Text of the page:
Changes, barriers and the future landscape


Blockchain, technology at the tip of everyone's language, is explained by Dave Locke, chief technology officer of World Wide Technology The blockchain revolution: changes, barriers and the image of the future landscape

"Personally, I think that regulators, at the moment, are part of the problem, because they have built their model of compliance around the fault".

HSBC, Standard Chartered, Bank of China, Deutsche Bank, Société Générale and UBS, among many others, are trying to block technology to speed up, simplify and reduce risks in the $ 16 trillion of global trade made each year.

Banks hope that the decentralized nature of technology, which draws and verifies information from thousands of different sources, will eliminate vast stacks of paper documents and unlock up to $ 2 billion in extra financing activities within eight years

World Wide Technology Chief Technology Officer Dave Locke worked closely with Dell Technologies to develop an open source blockchain technology for seamless integration into the IT infrastructure of banks.

In this article, discusses:

• The adoption of blockchain technology by companies around the world will see a huge change in the way each sector does business, just like the monumental transition from paper to online business.

• The lack of scalability and the energy-consuming mechanisms of blockchain technology have been the main deterrents to mass adoption.

• How can these problems be overcome and how does the future of blockchain integration arise?

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How will the blockchain change and will have an impact on the different industries that go on?

My personal opinion is that blockchain will create a fundamental change in the way some business processes are performed globally; be it payments, payments or credits in the world of financial services, be it banking or insurance, both in the retail space and in the pharmaceutical space.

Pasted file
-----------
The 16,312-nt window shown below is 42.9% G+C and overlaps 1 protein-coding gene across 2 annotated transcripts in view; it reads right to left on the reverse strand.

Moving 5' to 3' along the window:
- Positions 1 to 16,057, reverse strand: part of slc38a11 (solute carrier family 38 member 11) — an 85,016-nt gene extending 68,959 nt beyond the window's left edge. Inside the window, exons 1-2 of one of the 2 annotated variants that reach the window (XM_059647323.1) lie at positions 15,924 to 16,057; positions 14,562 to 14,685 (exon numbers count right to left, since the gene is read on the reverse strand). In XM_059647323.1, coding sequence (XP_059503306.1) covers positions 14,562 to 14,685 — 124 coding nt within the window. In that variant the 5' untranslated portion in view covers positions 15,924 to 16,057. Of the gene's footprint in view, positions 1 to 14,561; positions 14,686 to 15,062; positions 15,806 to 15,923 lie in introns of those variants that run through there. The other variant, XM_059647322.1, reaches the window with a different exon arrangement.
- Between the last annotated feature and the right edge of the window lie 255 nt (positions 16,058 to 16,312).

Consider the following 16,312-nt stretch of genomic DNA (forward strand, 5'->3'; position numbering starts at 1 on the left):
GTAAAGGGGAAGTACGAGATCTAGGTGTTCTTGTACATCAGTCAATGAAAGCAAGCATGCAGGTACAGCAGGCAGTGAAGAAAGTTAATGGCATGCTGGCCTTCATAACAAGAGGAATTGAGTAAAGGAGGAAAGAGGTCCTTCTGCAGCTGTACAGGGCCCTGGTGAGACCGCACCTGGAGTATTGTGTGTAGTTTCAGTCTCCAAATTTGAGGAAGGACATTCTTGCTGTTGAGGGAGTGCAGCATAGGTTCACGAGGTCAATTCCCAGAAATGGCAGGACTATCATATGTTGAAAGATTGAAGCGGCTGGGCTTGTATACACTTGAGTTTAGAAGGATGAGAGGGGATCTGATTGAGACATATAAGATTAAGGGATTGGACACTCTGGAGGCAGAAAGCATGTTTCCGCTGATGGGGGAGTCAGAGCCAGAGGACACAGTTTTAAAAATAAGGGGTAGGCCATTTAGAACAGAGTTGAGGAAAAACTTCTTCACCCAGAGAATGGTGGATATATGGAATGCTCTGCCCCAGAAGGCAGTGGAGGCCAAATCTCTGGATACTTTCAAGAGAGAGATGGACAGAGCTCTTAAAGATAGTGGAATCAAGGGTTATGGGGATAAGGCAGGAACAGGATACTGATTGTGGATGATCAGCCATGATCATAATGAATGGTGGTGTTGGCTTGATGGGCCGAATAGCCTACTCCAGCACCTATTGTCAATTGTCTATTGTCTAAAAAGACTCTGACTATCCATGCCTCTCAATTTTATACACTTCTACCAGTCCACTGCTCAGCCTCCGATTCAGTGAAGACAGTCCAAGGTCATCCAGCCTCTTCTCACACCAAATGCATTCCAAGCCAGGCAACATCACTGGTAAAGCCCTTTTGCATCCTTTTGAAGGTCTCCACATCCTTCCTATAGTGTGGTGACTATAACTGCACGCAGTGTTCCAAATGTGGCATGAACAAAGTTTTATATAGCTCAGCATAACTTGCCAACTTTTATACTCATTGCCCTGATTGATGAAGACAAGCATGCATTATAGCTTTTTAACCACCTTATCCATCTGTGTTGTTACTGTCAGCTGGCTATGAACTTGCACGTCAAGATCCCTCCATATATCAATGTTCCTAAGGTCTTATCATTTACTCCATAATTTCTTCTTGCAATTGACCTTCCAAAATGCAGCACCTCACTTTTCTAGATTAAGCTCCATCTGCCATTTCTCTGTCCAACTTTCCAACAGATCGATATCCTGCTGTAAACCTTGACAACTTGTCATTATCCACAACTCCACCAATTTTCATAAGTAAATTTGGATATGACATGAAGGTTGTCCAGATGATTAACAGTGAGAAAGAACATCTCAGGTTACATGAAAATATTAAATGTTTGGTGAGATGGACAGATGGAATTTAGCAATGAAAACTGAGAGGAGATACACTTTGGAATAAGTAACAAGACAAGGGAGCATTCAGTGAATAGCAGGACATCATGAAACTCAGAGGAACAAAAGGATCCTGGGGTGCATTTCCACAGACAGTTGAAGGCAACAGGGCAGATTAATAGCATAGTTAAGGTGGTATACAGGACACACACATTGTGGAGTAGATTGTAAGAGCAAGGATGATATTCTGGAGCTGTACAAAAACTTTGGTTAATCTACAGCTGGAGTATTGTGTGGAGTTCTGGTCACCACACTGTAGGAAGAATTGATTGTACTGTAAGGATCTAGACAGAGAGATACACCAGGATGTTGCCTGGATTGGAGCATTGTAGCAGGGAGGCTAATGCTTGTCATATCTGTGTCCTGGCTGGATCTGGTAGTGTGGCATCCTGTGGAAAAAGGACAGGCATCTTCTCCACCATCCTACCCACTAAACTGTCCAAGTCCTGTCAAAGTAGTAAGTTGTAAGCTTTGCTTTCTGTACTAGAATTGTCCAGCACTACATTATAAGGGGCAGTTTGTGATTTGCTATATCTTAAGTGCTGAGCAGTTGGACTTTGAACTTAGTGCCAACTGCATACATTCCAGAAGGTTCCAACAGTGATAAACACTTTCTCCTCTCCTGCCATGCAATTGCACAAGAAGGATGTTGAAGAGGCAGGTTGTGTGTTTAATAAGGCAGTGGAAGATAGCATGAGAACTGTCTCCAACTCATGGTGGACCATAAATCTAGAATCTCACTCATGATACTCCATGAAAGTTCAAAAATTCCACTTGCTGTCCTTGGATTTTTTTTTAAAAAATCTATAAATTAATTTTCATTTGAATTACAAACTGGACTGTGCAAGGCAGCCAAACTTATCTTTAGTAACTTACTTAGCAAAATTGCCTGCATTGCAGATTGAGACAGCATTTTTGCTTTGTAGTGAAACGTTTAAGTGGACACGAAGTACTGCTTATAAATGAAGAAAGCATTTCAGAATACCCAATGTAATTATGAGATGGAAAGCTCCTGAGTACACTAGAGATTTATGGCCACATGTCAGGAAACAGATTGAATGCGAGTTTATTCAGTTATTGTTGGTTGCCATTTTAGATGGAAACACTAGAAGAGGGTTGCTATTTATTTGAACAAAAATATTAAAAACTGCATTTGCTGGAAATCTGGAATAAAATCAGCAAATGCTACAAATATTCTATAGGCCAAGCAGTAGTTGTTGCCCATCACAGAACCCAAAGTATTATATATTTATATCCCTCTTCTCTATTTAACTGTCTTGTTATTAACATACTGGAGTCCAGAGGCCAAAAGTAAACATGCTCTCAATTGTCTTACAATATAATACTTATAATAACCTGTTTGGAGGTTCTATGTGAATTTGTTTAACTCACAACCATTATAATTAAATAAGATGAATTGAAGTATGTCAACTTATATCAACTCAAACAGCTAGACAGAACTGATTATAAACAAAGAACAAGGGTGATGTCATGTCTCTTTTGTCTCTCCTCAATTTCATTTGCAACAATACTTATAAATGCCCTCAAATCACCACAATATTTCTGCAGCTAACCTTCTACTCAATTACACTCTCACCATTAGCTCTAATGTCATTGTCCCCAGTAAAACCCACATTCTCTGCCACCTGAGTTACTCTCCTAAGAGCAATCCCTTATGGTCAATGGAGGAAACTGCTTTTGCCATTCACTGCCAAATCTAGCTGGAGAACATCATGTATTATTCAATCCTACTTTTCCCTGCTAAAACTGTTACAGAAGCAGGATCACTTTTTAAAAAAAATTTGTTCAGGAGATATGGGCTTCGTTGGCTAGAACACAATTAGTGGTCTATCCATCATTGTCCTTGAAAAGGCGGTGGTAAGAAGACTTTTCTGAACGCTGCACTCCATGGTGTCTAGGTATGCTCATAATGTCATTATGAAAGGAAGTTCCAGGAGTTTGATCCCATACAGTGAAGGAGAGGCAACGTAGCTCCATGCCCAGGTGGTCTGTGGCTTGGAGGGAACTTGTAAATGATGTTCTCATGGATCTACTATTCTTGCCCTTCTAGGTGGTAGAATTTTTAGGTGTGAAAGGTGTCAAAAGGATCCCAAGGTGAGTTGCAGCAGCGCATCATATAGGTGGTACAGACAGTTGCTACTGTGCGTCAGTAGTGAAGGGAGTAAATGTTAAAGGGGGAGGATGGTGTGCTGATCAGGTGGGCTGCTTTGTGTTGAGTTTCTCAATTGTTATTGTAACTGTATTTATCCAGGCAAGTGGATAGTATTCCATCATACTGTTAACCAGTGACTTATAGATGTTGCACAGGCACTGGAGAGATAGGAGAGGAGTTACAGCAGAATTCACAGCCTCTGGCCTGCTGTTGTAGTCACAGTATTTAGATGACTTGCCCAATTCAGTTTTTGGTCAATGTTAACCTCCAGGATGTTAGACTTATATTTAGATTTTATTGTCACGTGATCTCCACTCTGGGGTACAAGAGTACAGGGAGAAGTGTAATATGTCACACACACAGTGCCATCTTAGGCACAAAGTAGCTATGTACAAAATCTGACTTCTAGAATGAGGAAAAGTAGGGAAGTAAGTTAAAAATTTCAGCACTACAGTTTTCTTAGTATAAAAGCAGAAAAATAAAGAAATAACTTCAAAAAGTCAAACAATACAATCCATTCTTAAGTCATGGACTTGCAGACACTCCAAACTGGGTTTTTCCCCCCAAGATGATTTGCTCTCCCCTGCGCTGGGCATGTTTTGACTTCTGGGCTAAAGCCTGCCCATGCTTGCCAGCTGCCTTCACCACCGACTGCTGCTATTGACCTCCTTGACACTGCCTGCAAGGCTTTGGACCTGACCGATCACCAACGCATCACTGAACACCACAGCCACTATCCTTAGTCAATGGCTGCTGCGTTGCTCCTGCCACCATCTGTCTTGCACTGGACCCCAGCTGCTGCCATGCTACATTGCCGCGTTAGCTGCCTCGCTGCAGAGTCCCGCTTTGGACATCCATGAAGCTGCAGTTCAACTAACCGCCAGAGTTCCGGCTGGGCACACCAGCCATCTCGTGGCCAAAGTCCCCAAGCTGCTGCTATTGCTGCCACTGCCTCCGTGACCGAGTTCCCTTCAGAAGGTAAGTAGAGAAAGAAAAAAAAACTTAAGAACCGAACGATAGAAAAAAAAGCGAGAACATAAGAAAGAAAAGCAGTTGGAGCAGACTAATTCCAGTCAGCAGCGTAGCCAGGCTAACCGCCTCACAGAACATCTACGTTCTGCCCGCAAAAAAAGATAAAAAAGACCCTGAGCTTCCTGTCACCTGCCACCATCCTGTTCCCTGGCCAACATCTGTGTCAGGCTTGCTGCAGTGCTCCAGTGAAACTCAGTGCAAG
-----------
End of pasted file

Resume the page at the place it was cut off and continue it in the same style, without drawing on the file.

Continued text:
There is a huge push to use the blockchain to ensure secure supply chains and also to ensure the provision of goods in terms of origin from where they come from; whether it's a chicken egg or a piece of meat right down to the pharmaceuticals that have been made offshore, avoiding the entire culture of counterfeit products that is affecting the business.

So, as a basic technology, blockchain is positioned as something fundamental in the business landscape – being able to translate what has traditionally been a trust between two parties or through a third party as a mediator.

For example, with agreements, you are often using the third party to be the honest party and verify both ends of the transaction. In the new blockchain world, with a distributed trust model, you are effectively relying on the network to verify the origin and destination parties; but this means that it is no longer necessary for a third physical party to validate one of the transactions or the part involved in that transaction. Become independent to a certain extent.

Dave Locke, chief technology officer of World Wide Technology. "Width =" 540 "height =" 675

Dave Locke, chief technology officer at World Wide Technology.

What are the obstacles to the adoption of blockchain?

There are two actually and they are all inside.

One is in terms of the practicality of technology today. It's still not quite prime time and if you look at all the different consortia that have grown, all the different platforms that have been developed, there's a large open source community that's creating all of their different versions of this.

The biggest challenge, technically, is the actual speed. It currently requires a lot of computing power, rather it is a slow process to do math inside the blockchain algorithms to actually give you an equivalent business level / throughput.

If you think about credit card payments, these transactions are processed anywhere between 5,000 and 10,000 per second. Currently with blockchain technology they are only in transactions with single digits per second. This is a barrier in terms of technology and ability to meet current expectations. But this has been solved and part of the reasoning we are working with VMware is because they have found a way to solve that particular area.